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-'iSenetTil Mi&t?Hauin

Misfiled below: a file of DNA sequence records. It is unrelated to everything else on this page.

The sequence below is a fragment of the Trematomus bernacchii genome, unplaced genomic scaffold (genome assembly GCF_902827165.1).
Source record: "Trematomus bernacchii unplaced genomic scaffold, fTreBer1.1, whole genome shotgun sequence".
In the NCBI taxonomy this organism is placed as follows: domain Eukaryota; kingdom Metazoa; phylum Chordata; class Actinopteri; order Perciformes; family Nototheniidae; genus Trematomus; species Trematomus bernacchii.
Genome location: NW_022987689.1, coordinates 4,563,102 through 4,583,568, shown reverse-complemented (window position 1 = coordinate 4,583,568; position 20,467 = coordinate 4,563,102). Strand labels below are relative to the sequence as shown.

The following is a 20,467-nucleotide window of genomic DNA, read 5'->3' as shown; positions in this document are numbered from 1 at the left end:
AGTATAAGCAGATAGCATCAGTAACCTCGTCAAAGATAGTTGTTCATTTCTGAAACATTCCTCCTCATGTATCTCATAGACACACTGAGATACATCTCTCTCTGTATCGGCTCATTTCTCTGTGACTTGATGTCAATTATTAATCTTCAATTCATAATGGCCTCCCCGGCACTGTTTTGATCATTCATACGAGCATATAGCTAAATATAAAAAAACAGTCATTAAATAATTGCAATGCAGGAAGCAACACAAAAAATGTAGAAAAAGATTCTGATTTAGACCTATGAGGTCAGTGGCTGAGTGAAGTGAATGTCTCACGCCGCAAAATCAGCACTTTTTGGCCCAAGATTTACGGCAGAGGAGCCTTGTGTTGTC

iSenetTil Mi&t?Hauin FACT FOR SMOKERS.âGerman physiologists affirm that of twenty deaths of men between 18 and 25, teu originate in the waste of the constitution by smoking. The value of Provisions imported into Liverpool, from Ireland alone, netted last year £ 7,003,000. A Boston paper states that three islets, near Pasco, be- longing to Peru, contain 40,990,000 tons of guano. ]SHW RAILWAY ENGINE.âMr. Brunei, we understand, has devised a new engine, to run 50 miles an hour, and to work on eight driving wheels. From an estimate furnished to the House of Commons, it appears that there are in the valley of Erewash, Derby- shire, and its vicinity, 253,000,000 tons of coal in the space of sixty square miles, A Portuguese gold coin, about four hundred years old and the weight of a sovereign, was found on the farm of Branxton Buildings, in this county, a few days ago, by a young woman while working in the fields. â Newcastle Ji/'inril. SUN DKN LAND ELECTION.âIt is reported that Mr. Hud- son's (Conservative) return for Sunderland is tolerably certain. GLOUCESTER AND P.CAN FOREsT RAILWAY. â We are happy to be able to state that the Great Western Company and the Gloucester and Dean Forest Company have per- fected their arrangements and that our Gloucester Company, in conjunction with the Great Western, will take immediate steps to complete, by means of the Dean Forest line, the chain of communication from Gloucester to Hereford and Monmouth, and from that place into South Wales. â Gloucester Chronicle. OLD HUNDREDTH*â^ie miJsie IN harmony of four parts of this venerable church tune was composed by Claude Gotidimel, about the year 15 -4. The composer, who was chapel-muster at Lyons, France, died in 157: a victim to religious opinion. The harmony of this hymn has since been altered, as may be seen by comparing- the same, as arranged III the present collections of church music, with the origin: It is a popular mtisico-histori- cal error, that Luther was the composer of ihis choral.â Musical World. THE Ro-AL CONTINENTAL ^KXCU:;RION.âT>y private letters from Cologne received Moauay, we learn that her Majesty and his Royal Highness Prince Albert are ex- pected to arrive at Stol/.tnifels on the 15th of the present month, and not on the bih, as at first anticipated. ller Majesty remains five days at the royal residence, and then proceeds by Wurzburg and Bamburg i0 Cobtirir, where, as we have before stated, the Palace Rosenau has been prepared for her d "Caption. It inav not be UlJ- interesting to state that in that f-yal abode Piitiee Albert was born. RELEASE FROM A L°-0 CONFINEMENT. -O"1 Tuesday last, an aged man. named Cnarlesworth, was released from York Castle, after an i-npttsonrnent of 2Ul years. In 18 IG he was committed for contempt of the award of a referee who had been appointed to. decide a dispute be- tween him and another party respecting the height of a dam attached to a mill betonging to him, in the neigh- bourhood of Ilolmfirth. He has been discharged hy a judge under the provisions of an act of parliament passed in the reign of William ⢠SINGULAR AND FATAL ACCIDENT. âON Saturday last a boy named Hartley, the son of a widow, and employed as a yard-boy by Mr. Clarke, gardener, at Northwich, met with his death in a. very singular manner. He was in the stable, teasing a horse with the butt-end of a pike, or hay-fork, having the other end towards his own body, when the animal struck out suddenly, and hit the handle of the pike with such force as to drive the prongs com- pletely into the boy's breast, killing him instantaneously. An inquest was held on Monday, nnd a verdict of "Accidental Death" returned.â Liverpool Mercury. BHISTOL SUGAH MARKET, July 30.âThere continues to be a good demand for all kinds of Sugar, and v,"e must quote this week Is. per rwt. advance on every description. The supply is very short, and fut ther arri- vals are anxiously looked for. Refined goods have at length given way 4s. to as. per cwt. from the highest point, owing to the increased make.âThere is but little enquiry for Rum, notwithstanding which prices are rising. Ross.âSHOCKING ACCIDENT.âA most distressing occurrence took place at Walford on Tuesday week, which we hope will prove a caution to persons using fire-arms. John Dew, living at the Lays, heard, as he thought, a jay in his cherry tree, at which lie fired, and unfortunately shc.t his own son, a youth about 18, in the face. The injuiies received are very painful, and there is much reason to fear the loss of the sight of one eye will be the consequence. The grief 0f the parent on discovering the catastrophe may be better conceived than described. SIn WALTER SCOTT ON UEAUTy.-ln one of the de- lightful descriptions of Female Loveliness which adorn the pages of this interesting writer, he alludes to a fragrant and balmy mouth and pearly set of teeth, as ranking among the first attributes of Feminize Beauty. The care and conservation therefore of ornaments, so precious and important cannot fail to become objects of high interest, and our own experience induces us unhesi- tatingly to recommend Rowland's Odonto, or Pearl e' Dentifrice," as an indispensable appendage to the Toilet of Beauty, and as calcuiatcj to heighten and preserve the advantages of Balmy Brc-ath," and "Pearly Teeth," in all their beauty and perfection,-See Advt. DREADFUL AVFAIR. i->oin a private letter, dated Trieste, July 9, we learn that a dreadful occurrence took place recently on board a steamer in the Mediterranean. It appears that 0.1 board the steamer pljing between Smyrna and Constantinople there happened to be two Turks as passengers, wd10 at the accustomed hour of prayer, spread out their carpets and commenced their de- votions. One of the crew passing by, wittingly or acci- dentally came in contact with the Mussulmc-n, which so incensed them that they immediately shot him dead. The passengers flocked around and attemnted to secure the two Turks; but they made a most desperate resistance, killing and wounding several persons when one of the stokers, having armed himself with the first weapon he could lay his hands upon, attacked and killed both the infidels. BAIT FOR A CROCODILE.âIt is not long since, said the katsheff, that a man from Berber settled here, and was well known to all of us. Cue morning he led his horse to the Nile to water, and fastened the rope by w1¡ieh he held itroundhisatm, and whilc the animal wasquenclt- ing his thirst he knelt down to prayer. At the moment when he was lying with his face upon the ground a cro- codile attacked the unhappy man, swept him into the water with his tail, and swallowed him. The. ter.i'iad horse exerted all its strength to run away, and as the rope which was attached to the arm of his dead master, in the stomach of the crocodile, did not snap, and he could not disengage himself from it, the affrighted animal not only pulled the crocodile itself out of the river, but dragged it over the sat.d to the door of his own stable, where it was soon killed by the family, who hurried to thespot. and afierwards found the dead body of ihe victim entire in the belly of the monster. â Kr/t/pt un'hr Me/teuut AH A RIII.WAY THROUGH THE WII.DERNKSS.âA few years ago it was a fatiguing tour of many weeks to reach the Fails of Niagara from Albativ. V»'e are now carried along at the rate of 1(5 miles an houron a railway often supported on piles, through large swamps covered with aquatic trees and shrubs, or through dense forests, with occasional clearings, where orchards are planted hy antIcipation among the stumps before they have even had time to run up a log-house. Tilc traveller views with surprise, in the midst of so much unoccupied land, one nourishing town after another, such as Utica, Syracuse, and Auburn. At Itodlester he admires the streets of large houses, in- habited by 20,0d0 souls, where the first selller built his log-cabin in the wilderness ontytwetity-nve years ago. At one point our (rain stopped at a handsome newly built station-house, and, looking out at onc window, we 8aW a group of Indians of the Oneida tribe, lately the owners of thebroadlands around, but now humbly offering for sale a few trinkets, such as baskets ornamented with por- cupine quills, II10CCaSSillS of moose-deer skin, awl boxes of birch bark. At the other window stood a well-dressed waiter, handing ices and confectionery. When we reflect that some single towns, of whidl the founùations were hill hy persons still living, can already nnmberapopula- tion equal to all the aboriginal hunter tribes who posM-s- sed the forests for hundreds of miles around, we soon cease to repine at the extraordinary revolution, however much we may commiserate the unhappy fate of the dis- inherited race, Dyell's Travels in iwrth America. IN ARROW ESCAPE OF A FAMILY FROM ISEING POISONED. â The farm of Mounlharrick, in the parish of Crawford- John, being, iu common with other farms of that district, infested with rats, the worthy farmer and his wife resolved some time ago to destroy them with poison. A strong dos3 of arsenic was aeeordingly procured, and mixed Witil aquantity of butter, but without, it appears, sufficient warning having been g-iren to the various persons em- ployed about the house. The consequence was that last week one of the servants, while preparing food for the family, used the poisoned butter by mistake. The two children, as well as Mr. French, their father, had par- taken of the food, without suspecting anything wrong, till one of the formerâlittle dreaming of the consequences, playfully remarKed, that" Hdcn (thl) servant) had taken the butter off the rats' pl'tie." On inquiry, Mrs. French found this to be too true; and the whole family were thrown into a state of the greatest alarm. A messenger was immediately despatched on horseback to Douglas- distant about six ll1iles--f:Jr Dr. Meiklo, who arrivell at Mounlharrick in the almost incredible short space of an hour and a half from the time the messenger left. The father, as well as the children were, by this time, suffer- ing severely from the effects of the poison but by the active treatment of Dr. Meikle, they were soon con- valescent, and in the course of a few days quite recovered. We can add nothingto the force of this case, as a warning to all persons employing poisonous substances, for pur- poses which, however innocent in themselves, arc attended with frightful risks.âGlasgow Citizen. H,ALLY, \VIIAT NEXT 1--011 Wednesday, Mr. M. White, of Horbury, joiner, purchased a milch cow in ourcattiefair. On the followiug morning, he went to view her, and found the animal minus her tail. He was, as may be imagined, greatly astonished and indignant at the discovery, believing that it had been severed during the ni^ht by some inhuman wretch but, upon a closer examination, he ascertained that the tail had been spliced on in so ingenious a manner as to escape detection. The tail coming off was to be attributed to the giving way of the materials with which it had been put on namely, divers yards of waxbatid, &c, We understand that, as soon as Mr. White can ascertain the name and residence of the late owner, it is his intention to apply to that genius to have the valuable appendage r'eplaced.â Wakefield Journal. U DKTARTURE OF THE GnEAT BRITAIN STEAM-SUIT FOR NEW YORK.âLiverpool, SaturdayâThis mammoth steam-ship, which has attracted so much attcntion not only at this port, but at London, Dublin, and Bristol, has at length taken her departure for the western world. At twenty minutes past three o'clock she leffher moor- ings in the Mersey amid the enthusiastic cheers of thou- sands of spectators who had assembled on the shores both of Cheshire and Lancashire, independently of the hundreds who had embarked in various ferry-boats for the purpose of obtaining a more close and accurate view of her movements. Ou board was a largeparty of the merchants of the town, who accompanied the ship as far as the north-west light-ship, a distance of about IG miles from the port, and for whom was prepared a very hand- some entertainment. The ship went majestically down the river at half speed, which was gradually increased as she approached the open sea, but up to the time of my leaving her at the nortit-westtight-shi;) she had not attained her full speed however, she accomplished the distaHce in little more than two hours. She carried out 4o passengers, and had on freight about 3(h) tons of light goo's, upon wInch £ .5 per ton was paid, The general opinion on board seemed to be that she would make the voyage to New York in about lG days. FASHIONS TOR AUGUST.âShot silks have become so co:nn1011, that plain colours are now considered moie eletrint; stripes are still fashionabie. Hedingotcs and peignoirs aredecidedty the favourite style, the materia and form alone distinguishing the neglige from the toilette. For young ladies, instead of redingot 'robes of coutil, or plail] foulard, embroidered ill wide oraid gimp is more worn than ever, and equally applied to dresses of coutil as taffetas d'ltalie it harmonizes well with the buttons so much used narrow ceinlures witll small buckles and long ends are reappearing; for the* sea-side and country wear, foulards ccrus are much in request, with deep flounces, festonnes in the same colour, tin bodies very high, but open in front, and short sleeves, with under ones of muslin, and chemisette embroidered orplisse. As jackets continue to be used with some dresses, they have been introduced to put on and offat plea- sure, thus entirely changing the st.vle of a dress, and form- ing two different toilettes. Leghorn bonnets continue as ever the favourites of the Parisian ladies j they are oma- mented with three tips of featheis, termed panaches, or a single ostrich featheriaid fl it across. The Pamela bonnett" are not. very generally adopted, but the small bonnets are expected, ere long, to yield to them; the foim is spread, and rounded at the ears; they are made in paille de riz, crape lined with pink gauze or tulle bouil'onne. China crape shawls have been very fashionable in Paris, em- broidered a:l over, not only white ones, butpoonccan, deep bin1, and green Scarfs of grenadine are much worn, with transversal stripes, and trimmed round with fringe. Mantelets echarpes are often preferred to. the real mantelet, being smaller both in the pelerine and ends. Mantelats echarpes are pretiy of white poult de soie, trimmed round with a new kind of l.tce friuge, the long ends forming three folds, which are fixed, and straight down from the waist. Many scarfs for the sea side haye been made with hoods; they were simply of Caehmere, blue or red, with borders of velvet to match all round, fastening at the throat with cordciiere. Caps are all small in form, and very few have brides, though some have long lappets, but the majority arc rounded, The Pamela cap is with embroidered crown, tied witha single noeud, and long ends, on each sid", three rows of clear Mechlin lace, or a single wide one, which serpentines over the forehead, and turning round the head, is tied at intervals with choux gauze of two colours. âFront the London and Paris Ladies* Magazine of Fashion. REVIEW OF THE BRITISH CORN TRADE DURING THE PAST WEEK.âThe weather during the last week has not been at ail favourable for maturing the growing crops of wheat and other grain, principally from the want of sun- shine, and the consequent low temperature of the atmos- phere. That the harvest will be late is certain, and that fact alone is sufficient to cause considerable uneasiness on the subject: but in addition, we hear frequent complaints of blight in the wheat plant, arising from the cold and rain experienced when it was in bloom. "e are, how- ever, still disposed to think that a few weeks of tine weather would go very far to remedy all the mischief done. The uncertainty which hangs over our prospects has induced holders of wheat to manifest a disposition to hold back supplies, and the quantity brought forward at most of the markets held since our last, has been small. Buyers have, on the other hand, deemed it necessary to act with caution j and, though prices Inyre on the whole tended upwards, the advance has not been of much im- portance. At Liverpool, oil Friday, considerable tran- sactions in Iiish wheat, both on the. spot and to arrive, occurred tit an amendment of full 2d. per 70tbs. upon the rates of Tuesday. Although no great amount of business was done in English and foreign free wheats, each, how- ever, realised a proportionate amendment. Several car- goes of Baltic red, in bond, changed hands on improved terms. English and Irish flour had a good demand, and obtained Is. per 280lbs. over late prices. From 6000 to 7000 barrels of Canadian were sold at from 27s. Gd. to 28s. also, 1000 barrels of sour at 17s., and 2000 of sweet States, in bond, at 20s, perbarrel. Barley, malt, and peas, continue stationary in value, but attracted little notice. lieans, owin" to the reduction in duty, were the turn cheaper. Oats were rather better in price, whilst oatmeal seems neglected and unimproved, but not offered below former quotations. In London, during the week, the arrivals of British corn were only small, but we re- ceived a few cargoes of foreign wdieat and oats. The weather has been for the most part cioudy, with occa- sional showers of rain, which, with some unfavourable reports from the country, have occasioned an increasing demand both for free and bonded wheat, and we must note an advance of Is. per quarter on English, and fully 2s. per quarter on foreign, either in bond or for shipment or arrival. The averages arc now moving up in earnest, the general return for the kingdom pub- lished on Thursday being 50s. per quarter. English barley has come sparingly tj hand having, however, as yet experienced very little demand, either on speculation or for consumption, sellers have been unable to realise enhanced terms. The very abundant arrival of oals from Ireland and abroad, about the close of the week before last, has kept our markets well supplied, though the receipts since then have not been very large. The trade has been very slow, and prices scarcely maintained. Warmer's Journal, RELIGION IN THE COLONIES.âFrom a bulky Parlia- mentary return published Monday, it appears that ac- cording to a schedule of the grants, endowments, and appropriations, made for the purpose of religious instruc- tion or of education in the colonies (the gross total popu- lation of our colonial 'dependencies amounting in the ag- gregate to 4,70.3,739 souls), there was paid in 1S12 a total sum of to the clergy of the churches of England, Scotland, Rome, and the Methodist and Dissenting ministers, of which £ 4o,9(5l was paid by the British Treasury, and £ 173,933 from colonial funds. The grants from the Siritish Treasury to s tliools dining the same period amounted to £ 2o, 117, and that for colonial funds to £ 146,*23!), making a grand total of £ 172,407. Of the sum ot £ 4y,9(!i granted by the Treasury to tne clergy, those of the Anglic.m establishment received £ 44,503 those of the Scotch, £ 347 and those of the Romish, £ 2,024. Of the sum of £ 17G.938 granted from colonial lunds, £ 118,4 13 was receive;! by the Anglican clergy, £ 20,<>I5 by the Scotch, £ 4,034 by the Wesievans and Dissenters, and £ 24,2 IG by the Romish priests. :i\IuI:DE't 0.' TUg CGEW OF THE ,VAsl'Thc trial of the Spanish Portuguese prisoners, charged with piracy, and with (he murder of 10 English men belonging to lierM aje sty's Ship Wasp, commenced on Thursday week at Exeter, be- Cs )C- fore Mr. Baron Piatt. The examination of witnesses oc- cupied the wdiole of Thursday and the greater part of Friday, but as the substance of their evidence has already appeared in our columns, it is not necessary to repeat thedetaits. Mr. Serjeant Manning, for the prisoners took an objection to the jurisdietion of the Court, which was overruled by the learned judge. On Saturday coun- sel was beard at great length for the after a careful and elaborate summing up from Baron Piatt, thejtny retired from court to consider their verdict, They were abse:it about half an hour, and then returned, when they pronounced a verdict of Guilty against, seven of the the other three, who were Sebastian de Santos, Manoel Antonio, and Jose Antonio. Mr. Baron Piatt, in an impressive manner, sentenced these seven miserable men to be hung, holding out no hops of to Majaval, through the interpreter, then requested that he might be permitted to inform the Queen of Spain of his situation, aud complained that justice had not been done, to him. The icarned Judge said he might ask for any indulgence of the government, about which he would not at all interfere. The prisoners were then handcuffed, alul ¡TIll()"I from the Court. It was stated that Serva was a man of consirlerable property, and that Majaval had belonged to a good family in Spain, from which couutry he had been obliged to fly. THE LATE EARL OF STAMFORD AND WARRINGTON.â Probate of the will and six codicils of the Eight IIon. George Harry Earl of Stamford nnd "Warrington, late of Enville Hall, Stafford, Dunham Masscy, Altringham, Rnd IIiH-strcet, Berkeley-square, was granted on the 5;\1 ult. to his brother, the Hon. William Booth Grey, John Cotes, Esq., and the Rev. Chailes Grey Cotes, clerk, the nephews, and the Rev. George Heron, clerk, the execu- tors. His wife, the Countes3, enjoys ati annuity of £ 2503 -i,t 1* -ii'llil:xll ), under marriage settlement appoints Col. "W iidinan sole guardian of his grandson, George Harry Lord Grey, and directs that he shall b entered as a member and graduate of the University of Cambridge, and not of Oxford, aud leaves his said grandson the residue of his estates, real and personal. The persona! estate within the province of Canterbury swotn under £ 140,000. Leaves the jewels, plate, pictures, books, &c., at Dunham Massey and Enville Hall, as heirlooms; bequeaths to his son, the Hon Henry Booth Grey, a legacy of £ 30,000, and to his brother the Hon. William Booth Grey, all annuity of £ 1000; to each of his daughters, Lady Henrietta Gnar- 1 lotte Law and Lady Jane Walsh, a legacy of £ 20,000, and an annuity to each of £ 500. Leaves to each of his ex- ecutors £100:), and legacies and annuities to his servants and bequeaths to the Chester, Stafford, Manchester, and Leicester Infirmaries, £ 500 to each. The will is dated March 6, IS34, and the last codicil Jan. 13, IHH. The will and codicils together are of great length, each sheet bearing the signature "Slamford and "Warrington." His lordship died on the 2Gth ofAnril tast. at his seat, Emille Hall, aged 80. HINTS TO NEWSPAPER CORRESPONDENTS.âThe editor of the New York Tribunediscourseth to its correspondents, in the following language:â"To Correspondents. â I)o oblige us by omitting all such tiourishes as 'your in- teresting and valuable paper,' your able and patriotic course,' &c. Our subscribers know all about that sort of thing, and we have also a tolerable opinion of our own merits. If you thillk by this to improve your chances of insertion, yon mistake ruinously. When you have writ- ten what yon have to say, run it over and see if there are not some sentences that could be spared without serious injury. If there are, out with them! We are often com- pelled to decline good articles, because we cannot make room for them. A half column has ten chances where two columns have one, and three columns none. Try to discourage as little as possible, aud, where you must con- demn, let your facts be stronger than your words. When you assail any cause or person, always give us your real name, which we shall give up to whoever has a right to demand it. lie is a sneak and a coward who could ask us to bear the responsibility of his attacks on others. If vou send us word that you 'have no time to correct, and have written in irreat haste,' we shall put your manuscript into the fire. Why should you throw upon us the task of correcting your scrawl, when we are obliged to slight our own work for want of time] Give us facts, incidents, occurrences, at the earliest moment, and we shall be grateful though you wrote with a pudding-stick; hut if you attempt logic or sentiment, do it upright, instead of leaning upon us."â[We say, Ditto to Mr. Burke."] LANDLORD AND TENANT. NORWICH, July 24th.- Before Mr. Baron ALDEHSON and a Special Jury.â MARRYAT v. BARBER.âThis was a "landlord and tenant" action, the plaintiff complaining that the defendant had omitted to perform cettain covenants, binding him to drain two acres and to clean out ail the ditches yearly, on a farm demised to him by the plaintiff. In answer to this the defendant pleaded i,Uer aha, that the land in question did not require draining, and also that by a certain agreement between th rn, the plaintiff had ac- cepted the execution of certain works by the defendant elsewhere in lie-u and in satisfaction of the breaches so complained of. From the evidence of the only witaess called on the part of the plaintiff, who is the celebrated novelist, it appeared that the farm in question consisted of about 400 acres, and was situate atLangham, in Nor- folk. In 1837 it was let to the defendant at 25s. per acre, and various string-nit. covenants were introduced into the lease, and among them those on which the present action was founded, it asserted by the plaintiff that the defendant had neither drained a single acte nor cleansed a ditch on the farm. Th;,s miscondiJ' t on the part of the defendant having being shown to have worked great in- jury to the propertv, it was contended by the delendant. that the action was wholly uncalled for, and proceeded entirely from the desire of'the plaintiff to possess iiimself of the farm in question and as to the argument advan- ced by the plea, evidence was given in support thereof. The witness, however, who was called for that pu.pose, did not substantiate the defence, and his lordship, in summing up the case, withdrew that part of it altogether from their notice. The parties had agreed by their co- venant that £ l,i per acre should be the penalty for the first breach and the only cmestion was, how much the jury would ghe for the ditches. At the same time, if they would say what was tha amount of actual damage sustained by reason of the first breach, in the even; of the plaint ill's demand being hereafter limited by the court above to that extent only, they would advance the ends of justice. The jury, after much deliberation and discussion, found for tiie nlaintiff, with £1,J,) damages on the first breach, and 410 oq the second, while they said that the actual damage sustained on the first breach was only £ 2; INCAUTIOUS USE OF FIRE ARM?.-â At Stafford recently before Mr. Justice Patteson, William Henry Parker, a mild-looking boy, only 13 years of age, was charged with the manslaughter or' Sarah Withers. This was one of those unfortunate cases in which the very reprehensible, indeed criminal, practice of leaving loaded fire-arms about a house, was the cause of one life being lost, an i of ano- ther being possibly during its continuance embittered. The uncle of the prisoner had, it appeared, been out pigeon-shooting, and had loaded his gun with shot; but when he returned home he had not fired it, nor did he then take the proper precaution of drawing the charge, but he placed it, loaded as it was, without a case, however, in tiie corner of his parlour. Titi., room was not commonly used by the family, but it was always accessible in fact there was not any lock on the door. The prisoner the following morning, the 2Sih of June, on returning from his work, happened, to go into the parlour, and, taking the gun, went out into the court or yard facing his uncle's house, wheie the deceased, who was a play-fellow of his, was. The prisoner, it appeared, had repeatedly amused himself by firing percussion caps at candies to blow them out, and also was in the habit of causing th°m to explode by placing them on the stones and striking them. Going into the yard with the gun, he cried out, "Sallv, Fit shoot -oil "Do it if you lbre," repliell the girl. He immediately put on a cap, levelled the gun, "fired, and inflicted mortal wounds on the unhappy child. The injuries were numerous, and more than one would have produced alone a fatal result. The prisoner, seeing the dreadful issue of what he doubtless intended as a piece of play only said, I did not. think of doing it," and was much affected. The prisoner's counsel declined making any observations to the jury, and left the case entirely in his lordship's hands. The learned judge while summing up tiie evidence to the jury, said that there colli(i not be a doubt the most goiuy party was the prisoner's uncle, who had so incautiously left a loaded gun in his parlour. The prisoner often fired off caps, and from seeing that there was not any cap on the gun had doubtless con- cluded that it was not loaded. His Lordship observed that he considered it very wrong and foolish to allow hoys to get the habit of blowing out candles by firing percussion caps at them. The jury acquitted the prisoner, who was instantly discharged. TIIF. PADDLE WHEEL AND SCREW.âThe Mechanics' Magazine, in an article under the above head, after describing a trial of speed which took -place recently down t.he°rivcr, between the royal yacht tender Fairy, pro- pelled bv the screw and the Meteor paddle-wheel steam- er, when the latter had c^psiderably the advantage, observes â" We are not aware that any material exception can he taken to the fairness of this trial, on account of any difference in point of tonnage or steam power be- tween the two vessels. The Meteor was 170 feet in length, and 18 in breadth The Fairy, 145 feet and 21.2 feet. The former draws 4 feet 5 inches, the latter 4 feet inches The cylinders of the Meteor are 37 inches in diameterâstroke, tthe cylinders of the Fairy, 42 inchesâstroke the same. Tiie Meteor, therefore, though it is'the larger and (perhaps) better proportioned vessel of the two and presents a less midship area of resistance than her rival, is decidedly her inferior in point of steain power." The writer then contrasts the peiformances of the Fairy with those of another well-known screw- vesseiâthe Wateriily. The Fai.y made the distance between Greenhithe and Portsmouth in 18 bonis, in- cluding four minutes' stoppage at Dover. Tiie Water- lity," le.t Blackwall at 37 minutes past one o'clock on 'he afternoon of Thursday, the 3rd iiist., and performed tne passage to Portsmouth-harbour in 17 hours II min- utes, having had to encounter a strong head-wind all the way from the JS'ortii Foreland, her average speed during tois trip^being sometning over fourteen miles all 1 lie W aterlily," it is added, "i" a smaller vessel, and of less engine-power, than either tiie Fairy or Meteor. Her length is 132 feet breadth, lt'i feet 0 inches; cylin- we.s, 2:)3 inches s'roke, 14 inches. Seeing that siie went the distance from Blackwall to Portsmouth in 17 hours 11 minutes, this is a greater performance than that of the i* airy, which took 17 hours 5'J miniUes to perform the distance from Greenhithe (only) to the same port of den- tinal ion." Itti; "SONG or THE SIIIRT" ILLUSTRATED.âMr. hakiey, M.P. held an inquest 011 Monday, at London, on the body of Louisa Potter, aged four months. FaIlny Porter, a respectable looking woman, hut. whose appearance indicated that she "earned her bread by the sweat ofherbrow," stated she was themotherof deceased whom she brought up "by the hand," as she could not give it the breast, inconsequence of being compelled to eain a lhclihood for her other four chittroi, her husband ha\ing deserted her. On last Friday deceased suddenly became ill, and soon afterwards expired. The Coroner, after commenting i»p m the hard fate of the over-worked and ili-paid females engaged inshirt-making, said that if the woman Portercould have suckled her infant the probability was that the latter would have lived, whereas the mother had to work, and it was her infant's lot, to die a premature death. The jury agreed with the Coroner, and returned a yerdict of "Natural death." 1 iie body of the infant, which was brought into the inquest-room, was a complete skeleton, presenting the appearance of bones in a skin. _x-